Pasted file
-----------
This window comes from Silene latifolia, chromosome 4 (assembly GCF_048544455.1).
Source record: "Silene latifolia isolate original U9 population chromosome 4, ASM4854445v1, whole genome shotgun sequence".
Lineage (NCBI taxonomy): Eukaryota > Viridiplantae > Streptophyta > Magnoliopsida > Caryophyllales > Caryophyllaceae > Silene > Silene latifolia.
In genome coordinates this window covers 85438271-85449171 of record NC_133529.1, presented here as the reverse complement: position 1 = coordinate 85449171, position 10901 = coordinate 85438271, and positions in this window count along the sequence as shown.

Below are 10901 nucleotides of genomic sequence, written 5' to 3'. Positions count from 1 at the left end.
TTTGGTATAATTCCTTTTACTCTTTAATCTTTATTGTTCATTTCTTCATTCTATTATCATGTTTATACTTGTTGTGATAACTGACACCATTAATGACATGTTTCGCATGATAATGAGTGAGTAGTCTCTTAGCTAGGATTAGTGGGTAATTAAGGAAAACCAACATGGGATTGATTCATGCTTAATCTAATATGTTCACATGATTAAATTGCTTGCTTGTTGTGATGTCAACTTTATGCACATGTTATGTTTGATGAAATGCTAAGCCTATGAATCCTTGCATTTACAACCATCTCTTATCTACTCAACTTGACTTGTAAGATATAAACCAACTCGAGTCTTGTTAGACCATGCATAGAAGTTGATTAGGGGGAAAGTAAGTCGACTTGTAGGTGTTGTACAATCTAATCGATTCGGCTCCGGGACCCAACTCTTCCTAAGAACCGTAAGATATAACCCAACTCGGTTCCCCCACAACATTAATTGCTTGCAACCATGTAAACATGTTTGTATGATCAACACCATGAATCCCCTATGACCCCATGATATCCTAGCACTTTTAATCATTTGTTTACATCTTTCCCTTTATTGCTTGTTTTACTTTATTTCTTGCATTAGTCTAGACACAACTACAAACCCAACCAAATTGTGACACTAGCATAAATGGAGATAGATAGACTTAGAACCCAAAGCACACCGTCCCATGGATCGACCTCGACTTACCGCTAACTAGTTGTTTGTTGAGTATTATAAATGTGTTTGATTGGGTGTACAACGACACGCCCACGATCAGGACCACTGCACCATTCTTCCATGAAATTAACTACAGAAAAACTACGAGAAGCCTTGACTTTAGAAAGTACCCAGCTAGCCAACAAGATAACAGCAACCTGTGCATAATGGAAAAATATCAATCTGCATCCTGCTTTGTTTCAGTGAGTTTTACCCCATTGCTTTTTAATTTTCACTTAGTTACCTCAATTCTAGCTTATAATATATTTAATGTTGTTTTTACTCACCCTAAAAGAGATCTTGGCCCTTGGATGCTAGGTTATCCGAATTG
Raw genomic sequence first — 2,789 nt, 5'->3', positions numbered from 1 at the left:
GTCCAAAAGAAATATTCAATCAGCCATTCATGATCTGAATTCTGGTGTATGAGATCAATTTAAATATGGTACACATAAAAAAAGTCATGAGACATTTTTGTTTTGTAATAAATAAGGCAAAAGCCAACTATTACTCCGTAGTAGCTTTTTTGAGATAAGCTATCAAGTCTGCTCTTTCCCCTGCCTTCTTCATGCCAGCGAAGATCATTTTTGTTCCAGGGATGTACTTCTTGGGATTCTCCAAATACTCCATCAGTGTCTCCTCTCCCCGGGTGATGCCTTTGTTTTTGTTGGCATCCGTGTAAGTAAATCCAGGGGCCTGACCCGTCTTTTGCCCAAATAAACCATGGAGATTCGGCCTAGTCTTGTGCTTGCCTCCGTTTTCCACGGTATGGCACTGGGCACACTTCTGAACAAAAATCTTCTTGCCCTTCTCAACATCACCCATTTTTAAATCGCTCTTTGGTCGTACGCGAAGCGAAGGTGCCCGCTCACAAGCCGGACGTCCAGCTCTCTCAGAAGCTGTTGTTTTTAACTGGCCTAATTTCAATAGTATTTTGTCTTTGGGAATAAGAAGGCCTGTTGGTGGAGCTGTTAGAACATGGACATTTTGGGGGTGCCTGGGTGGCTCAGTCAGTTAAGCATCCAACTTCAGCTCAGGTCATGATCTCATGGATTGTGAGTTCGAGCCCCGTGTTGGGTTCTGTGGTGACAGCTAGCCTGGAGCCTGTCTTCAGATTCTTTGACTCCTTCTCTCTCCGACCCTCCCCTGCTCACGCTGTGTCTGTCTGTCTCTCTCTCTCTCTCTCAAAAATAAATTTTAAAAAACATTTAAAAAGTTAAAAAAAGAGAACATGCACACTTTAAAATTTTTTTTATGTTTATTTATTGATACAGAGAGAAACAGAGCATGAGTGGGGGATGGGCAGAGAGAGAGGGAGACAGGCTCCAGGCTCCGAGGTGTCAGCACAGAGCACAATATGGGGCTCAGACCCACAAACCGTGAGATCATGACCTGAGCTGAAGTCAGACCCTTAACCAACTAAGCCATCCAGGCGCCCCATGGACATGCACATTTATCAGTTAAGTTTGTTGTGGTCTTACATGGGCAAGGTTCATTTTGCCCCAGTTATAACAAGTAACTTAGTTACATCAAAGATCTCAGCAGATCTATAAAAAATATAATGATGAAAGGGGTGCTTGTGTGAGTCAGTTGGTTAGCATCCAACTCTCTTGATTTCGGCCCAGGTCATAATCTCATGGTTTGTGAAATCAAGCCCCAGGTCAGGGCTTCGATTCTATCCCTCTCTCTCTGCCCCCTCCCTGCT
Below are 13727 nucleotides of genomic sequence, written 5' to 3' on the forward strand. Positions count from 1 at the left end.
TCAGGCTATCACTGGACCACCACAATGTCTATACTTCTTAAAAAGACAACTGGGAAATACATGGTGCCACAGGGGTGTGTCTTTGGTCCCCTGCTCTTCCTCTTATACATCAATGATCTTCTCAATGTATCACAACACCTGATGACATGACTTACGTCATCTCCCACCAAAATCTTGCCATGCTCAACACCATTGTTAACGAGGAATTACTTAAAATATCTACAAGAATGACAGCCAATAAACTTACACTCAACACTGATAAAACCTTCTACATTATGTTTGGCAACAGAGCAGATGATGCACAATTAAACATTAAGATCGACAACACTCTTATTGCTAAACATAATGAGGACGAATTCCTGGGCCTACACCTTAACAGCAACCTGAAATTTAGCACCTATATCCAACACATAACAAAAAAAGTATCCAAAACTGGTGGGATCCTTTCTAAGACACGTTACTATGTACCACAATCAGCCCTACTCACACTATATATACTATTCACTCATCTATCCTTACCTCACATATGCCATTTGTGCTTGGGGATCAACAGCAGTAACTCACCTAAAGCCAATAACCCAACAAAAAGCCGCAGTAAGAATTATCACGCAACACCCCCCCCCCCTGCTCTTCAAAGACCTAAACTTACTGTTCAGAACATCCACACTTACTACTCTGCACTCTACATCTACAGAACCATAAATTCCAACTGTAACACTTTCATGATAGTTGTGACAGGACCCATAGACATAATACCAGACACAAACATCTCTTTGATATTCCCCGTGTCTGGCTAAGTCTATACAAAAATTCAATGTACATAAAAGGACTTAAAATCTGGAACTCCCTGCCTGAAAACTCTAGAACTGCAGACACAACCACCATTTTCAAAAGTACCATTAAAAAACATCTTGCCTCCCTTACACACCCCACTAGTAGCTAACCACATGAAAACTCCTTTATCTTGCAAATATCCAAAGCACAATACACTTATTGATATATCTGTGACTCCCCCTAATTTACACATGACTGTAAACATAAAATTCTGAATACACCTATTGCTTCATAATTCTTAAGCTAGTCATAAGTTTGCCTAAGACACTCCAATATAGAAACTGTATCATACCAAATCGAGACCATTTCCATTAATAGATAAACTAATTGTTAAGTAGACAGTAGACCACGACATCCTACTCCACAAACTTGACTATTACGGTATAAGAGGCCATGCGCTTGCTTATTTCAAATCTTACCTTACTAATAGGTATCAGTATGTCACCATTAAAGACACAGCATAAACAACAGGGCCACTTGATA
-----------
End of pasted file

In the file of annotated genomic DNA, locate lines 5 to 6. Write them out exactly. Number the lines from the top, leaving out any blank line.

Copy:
Below are 10901 nucleotides of genomic sequence, written 5' to 3'. Positions count from 1 at the left end.
TTTGGTATAATTCCTTTTACTCTTTAATCTTTATTGTTCATTTCTTCATTCTATTATCATGTTTATACTTGTTGTGATAACTGACACCATTAATGACATGTTTCGCATGATAATGAGTGAGTAGTCTCTTAGCTAGGATTAGTGGGTAATTAAGGAAAACCAACATGGGATTGATTCATGCTTAATCTAATATGTTCACATGATTAAATTGCTTGCTTGTTGTGATGTCAACTTTATGCACATGTTATGTTTGATGAAATGCTAAGCCTATGAATCCTTGCATTTACAACCATCTCTTATCTACTCAACTTGACTTGTAAGATATAAACCAACTCGAGTCTTGTTAGACCATGCATAGAAGTTGATTAGGGGGAAAGTAAGTCGACTTGTAGGTGTTGTACAATCTAATCGATTCGGCTCCGGGACCCAACTCTTCCTAAGAACCGTAAGATATAACCCAACTCGGTTCCCCCACAACATTAATTGCTTGCAACCATGTAAACATGTTTGTATGATCAACACCATGAATCCCCTATGACCCCATGATATCCTAGCACTTTTAATCATTTGTTTACATCTTTCCCTTTATTGCTTGTTTTACTTTATTTCTTGCATTAGTCTAGACACAACTACAAACCCAACCAAATTGTGACACTAGCATAAATGGAGATAGATAGACTTAGAACCCAAAGCACACCGTCCCATGGATCGACCTCGACTTACCGCTAACTAGTTGTTTGTTGAGTATTATAAATGTGTTTGATTGGGTGTACAACGACACGCCCACGATCAGGACCACTGCACCATTCTTCCATGAAATTAACTACAGAAAAACTACGAGAAGCCTTGACTTTAGAAAGTACCCAGCTAGCCAACAAGATAACAGCAACCTGTGCATAATGGAAAAATATCAATCTGCATCCTGCTTTGTTTCAGTGAGTTTTACCCCATTGCTTTTTAATTTTCACTTAGTTACCTCAATTCTAGCTTATAATATATTTAATGTTGTTTTTACTCACCCTAAAAGAGATCTTGGCCCTTGGATGCTAGGTTATCCGAATTG